- 28. Chen G, Cheng Y, Zhang Z, Martinka M, Li G (2011) Cytoplasmic Skp2 expression is increased in human melanoma and correlated with patient survival. PLoS One 6: e17578.
- 29. Jafarnejad SM, Wani AA, Martinka M, Li G (2010) Prognostic significance of Sox4 expression in human cutaneous melanoma and its role in cell migration and invasion. Am J Pathol 177: 2741–2752.
- 30. Hsu D, Taksa I (2005) Comparing Rank and Score Combination Methods for Data Fusion in Information Retrieval. Inf Retr 8: 449–480.
- 31. Kashani-Sabet M, Rangel J, Torabian S, Nosrati M, Simko J, et al. (2009) A multi-marker assay to distinguish malignant melanomas from benign nevi. Proc Natl Acad Sci U S A 106: 6268–6272.
- 32. Breiman L, Friedman J, Olshen R, Stone C (1984) Classification and Regression Trees. Belmont (CA) Wadsworth, Inc.
- 33. Troxel DB (2003) Pitfalls in the diagnosis of malignant melanoma: findings of a risk management panel study. Am J Surg Pathol 27: 1278–1283.
- 34. Patel JL, Goyal RK (2007) Applications of artificial neural networks in medical science. Curr Clin Pharmacol 2: 217–226.
- 35. Coles AH, Gannon H, Cerny A, Kurt-Jones E, Jones SN (2010) Inhibitor of growth-4 promotes IkappaB promoter activation to suppress NF-kappaB signaling and innate immunity. Proc Natl Acad Sci U S A 107: 11423–11428.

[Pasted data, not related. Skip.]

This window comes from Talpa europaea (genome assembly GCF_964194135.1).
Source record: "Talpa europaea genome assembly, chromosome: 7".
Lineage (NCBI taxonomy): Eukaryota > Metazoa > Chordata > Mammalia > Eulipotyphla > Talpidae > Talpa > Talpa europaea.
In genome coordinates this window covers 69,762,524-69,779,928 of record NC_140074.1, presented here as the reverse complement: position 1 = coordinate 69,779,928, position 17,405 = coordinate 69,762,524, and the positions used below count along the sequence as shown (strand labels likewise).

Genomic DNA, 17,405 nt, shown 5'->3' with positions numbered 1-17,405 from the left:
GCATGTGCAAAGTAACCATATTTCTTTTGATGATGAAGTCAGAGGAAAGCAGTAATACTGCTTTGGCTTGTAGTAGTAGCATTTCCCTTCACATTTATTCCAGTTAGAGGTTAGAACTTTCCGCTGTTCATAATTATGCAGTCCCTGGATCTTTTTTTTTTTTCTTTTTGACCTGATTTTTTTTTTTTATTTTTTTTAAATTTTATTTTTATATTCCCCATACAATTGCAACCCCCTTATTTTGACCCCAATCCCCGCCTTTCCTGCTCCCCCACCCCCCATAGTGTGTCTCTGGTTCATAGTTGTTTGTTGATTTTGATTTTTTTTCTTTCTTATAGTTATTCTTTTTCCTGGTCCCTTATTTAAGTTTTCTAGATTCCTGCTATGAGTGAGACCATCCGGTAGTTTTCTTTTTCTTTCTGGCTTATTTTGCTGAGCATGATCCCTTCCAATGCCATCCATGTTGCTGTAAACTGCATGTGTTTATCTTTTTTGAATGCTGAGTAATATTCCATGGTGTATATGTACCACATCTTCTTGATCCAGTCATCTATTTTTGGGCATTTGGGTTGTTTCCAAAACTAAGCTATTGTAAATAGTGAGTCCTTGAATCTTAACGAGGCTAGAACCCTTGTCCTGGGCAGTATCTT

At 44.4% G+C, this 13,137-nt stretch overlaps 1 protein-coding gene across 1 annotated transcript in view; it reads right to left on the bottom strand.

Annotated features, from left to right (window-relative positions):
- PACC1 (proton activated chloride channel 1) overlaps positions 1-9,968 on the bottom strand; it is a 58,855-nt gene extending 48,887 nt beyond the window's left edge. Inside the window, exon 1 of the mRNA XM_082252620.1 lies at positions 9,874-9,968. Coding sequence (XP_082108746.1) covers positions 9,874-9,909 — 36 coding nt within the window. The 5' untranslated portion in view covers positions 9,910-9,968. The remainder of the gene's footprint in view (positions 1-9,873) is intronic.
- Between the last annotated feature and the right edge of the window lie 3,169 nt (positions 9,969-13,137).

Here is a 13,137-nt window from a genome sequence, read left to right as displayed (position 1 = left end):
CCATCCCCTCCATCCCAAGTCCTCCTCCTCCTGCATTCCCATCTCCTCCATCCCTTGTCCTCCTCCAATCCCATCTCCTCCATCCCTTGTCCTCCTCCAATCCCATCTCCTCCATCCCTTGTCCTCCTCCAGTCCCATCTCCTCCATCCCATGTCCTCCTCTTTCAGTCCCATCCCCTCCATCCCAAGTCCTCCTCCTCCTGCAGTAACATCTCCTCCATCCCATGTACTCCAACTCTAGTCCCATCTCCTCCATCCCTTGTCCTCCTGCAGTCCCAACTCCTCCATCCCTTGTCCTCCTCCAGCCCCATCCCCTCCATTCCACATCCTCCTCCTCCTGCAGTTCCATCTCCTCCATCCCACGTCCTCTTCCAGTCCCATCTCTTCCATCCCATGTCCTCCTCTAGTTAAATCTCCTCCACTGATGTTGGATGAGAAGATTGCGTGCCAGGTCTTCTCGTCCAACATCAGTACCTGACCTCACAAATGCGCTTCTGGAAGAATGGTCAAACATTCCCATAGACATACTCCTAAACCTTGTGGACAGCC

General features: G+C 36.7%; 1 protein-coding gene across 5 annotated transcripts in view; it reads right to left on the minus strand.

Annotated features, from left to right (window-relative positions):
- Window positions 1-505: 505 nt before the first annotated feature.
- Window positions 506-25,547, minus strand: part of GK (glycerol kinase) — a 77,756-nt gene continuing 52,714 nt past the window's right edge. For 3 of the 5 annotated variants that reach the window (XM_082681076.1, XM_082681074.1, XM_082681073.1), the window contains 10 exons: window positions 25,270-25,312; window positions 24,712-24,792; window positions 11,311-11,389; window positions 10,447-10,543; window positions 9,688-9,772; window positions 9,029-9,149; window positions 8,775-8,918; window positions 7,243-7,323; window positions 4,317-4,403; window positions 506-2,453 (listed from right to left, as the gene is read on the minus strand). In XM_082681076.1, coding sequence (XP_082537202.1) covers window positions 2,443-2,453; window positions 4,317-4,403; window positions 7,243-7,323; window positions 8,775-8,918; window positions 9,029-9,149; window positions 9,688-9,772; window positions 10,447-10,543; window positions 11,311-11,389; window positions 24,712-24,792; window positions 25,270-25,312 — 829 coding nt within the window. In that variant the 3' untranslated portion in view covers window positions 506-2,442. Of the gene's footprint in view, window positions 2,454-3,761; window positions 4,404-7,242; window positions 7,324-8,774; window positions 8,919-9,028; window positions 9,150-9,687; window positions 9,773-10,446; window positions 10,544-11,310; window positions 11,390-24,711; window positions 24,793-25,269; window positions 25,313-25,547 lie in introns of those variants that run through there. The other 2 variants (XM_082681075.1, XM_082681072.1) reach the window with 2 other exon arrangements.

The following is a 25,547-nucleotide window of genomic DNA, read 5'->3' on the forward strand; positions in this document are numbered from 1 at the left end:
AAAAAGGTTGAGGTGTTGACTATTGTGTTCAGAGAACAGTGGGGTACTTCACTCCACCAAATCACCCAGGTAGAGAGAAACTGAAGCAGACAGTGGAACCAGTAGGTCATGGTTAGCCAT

- 36. Mathema VB, Koh YS (2012) Inhibitor of growth-4 mediates chromatin modification and has a suppressive effect on tumorigenesis and innate immunity. Tumour Biol 33: 1–7.
- 37. Li J, Li G (2010) Cell cycle regulator ING4 is a suppressor of melanoma angiogenesis that is regulated by the metastasis suppressor BRMS1. Cancer Res 70: 10445–10453.
- 38. Cai L, Li X, Zheng S, Wang Y, Li H, et al. (2009) Inhibitor of growth 4 is involved in melanomagenesis and induces growth suppression and apoptosis in melanoma cell line M14. Melanoma Res 19: 1–7.
- 39. Chen G, Li G (2010) Increased Cul1 expression promotes melanoma cell proliferation through regulating p27 expression. Int J Oncol 37: 1339–1344.
- 40. Becker TM, Haferkamp S, Dijkstra MK, Scurr LL, Frausto M, et al. (2009) The chromatin remodelling factor BRG1 is a novel binding partner of the tumor suppressor p16INK4a. Mol Cancer 8: 4.
- 41. O’Connor L, Strasser A, O’Reilly LA, Hausmann G, Adams JM, et al. (1998) Bim: a novel member of the Bcl-2 family that promotes apoptosis. EMBO J 17: 384–395.